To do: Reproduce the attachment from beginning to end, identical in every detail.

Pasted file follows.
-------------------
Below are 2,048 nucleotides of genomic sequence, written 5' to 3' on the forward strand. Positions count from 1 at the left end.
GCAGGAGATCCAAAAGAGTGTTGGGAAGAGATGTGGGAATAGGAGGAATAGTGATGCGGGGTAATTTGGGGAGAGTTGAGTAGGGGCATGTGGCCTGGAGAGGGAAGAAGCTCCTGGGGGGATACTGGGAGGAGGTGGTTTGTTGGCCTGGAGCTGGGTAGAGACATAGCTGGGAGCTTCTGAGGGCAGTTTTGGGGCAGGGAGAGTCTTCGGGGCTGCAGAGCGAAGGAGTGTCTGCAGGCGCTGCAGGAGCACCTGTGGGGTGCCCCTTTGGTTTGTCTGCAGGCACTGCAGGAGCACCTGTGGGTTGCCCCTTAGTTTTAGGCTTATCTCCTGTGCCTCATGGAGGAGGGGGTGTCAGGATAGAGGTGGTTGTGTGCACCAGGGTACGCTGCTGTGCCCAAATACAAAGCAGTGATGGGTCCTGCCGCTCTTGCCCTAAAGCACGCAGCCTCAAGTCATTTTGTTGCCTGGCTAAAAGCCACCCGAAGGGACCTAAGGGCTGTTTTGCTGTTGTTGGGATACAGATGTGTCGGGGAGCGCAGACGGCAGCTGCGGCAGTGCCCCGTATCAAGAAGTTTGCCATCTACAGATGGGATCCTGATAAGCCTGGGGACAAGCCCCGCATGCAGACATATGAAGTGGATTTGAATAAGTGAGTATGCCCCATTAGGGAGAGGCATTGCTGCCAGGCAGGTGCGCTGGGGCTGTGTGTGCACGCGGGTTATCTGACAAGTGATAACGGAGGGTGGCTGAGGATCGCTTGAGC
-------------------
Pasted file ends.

Below are 2,048 nucleotides of genomic sequence, written 5' to 3' on the forward strand. Positions count from 1 at the left end.
GCAGGAGATCCAAAAGAGTGTTGGGAAGAGATGTGGGAATAGGAGGAATAGTGATGCGGGGTAATTTGGGGAGAGTTGAGTAGGGGCATGTGGCCTGGAGAGGGAAGAAGCTCCTGGGGGGATACTGGGAGGAGGTGGTTTGTTGGCCTGGAGCTGGGTAGAGACATAGCTGGGAGCTTCTGAGGGCAGTTTTGGGGCAGGGAGAGTCTTCGGGGCTGCAGAGCGAAGGAGTGTCTGCAGGCGCTGCAGGAGCACCTGTGGGGTGCCCCTTTGGTTTGTCTGCAGGCACTGCAGGAGCACCTGTGGGTTGCCCCTTAGTTTTAGGCTTATCTCCTGTGCCTCATGGAGGAGGGGGTGTCAGGATAGAGGTGGTTGTGTGCACCAGGGTACGCTGCTGTGCCCAAATACAAAGCAGTGATGGGTCCTGCCGCTCTTGCCCTAAAGCACGCAGCCTCAAGTCATTTTGTTGCCTGGCTAAAAGCCACCCGAAGGGACCTAAGGGCTGTTTTGCTGTTGTTGGGATACAGATGTGTCGGGGAGCGCAGACGGCAGCTGCGGCAGTGCCCCGTATCAAGAAGTTTGCCATCTACAGATGGGATCCTGATAAGCCTGGGGACAAGCCCCGCATGCAGACATATGAAGTGGATTTGAATAAGTGAGTATGCCCCATTAGGGAGAGGCATTGCTGCCAGGCAGGTGCGCTGGGGCTGTGTGTGCACGCGGGTTATCTGACAAGTGATAACGGAGGGTGGCTGAGGATCGCTTGAGC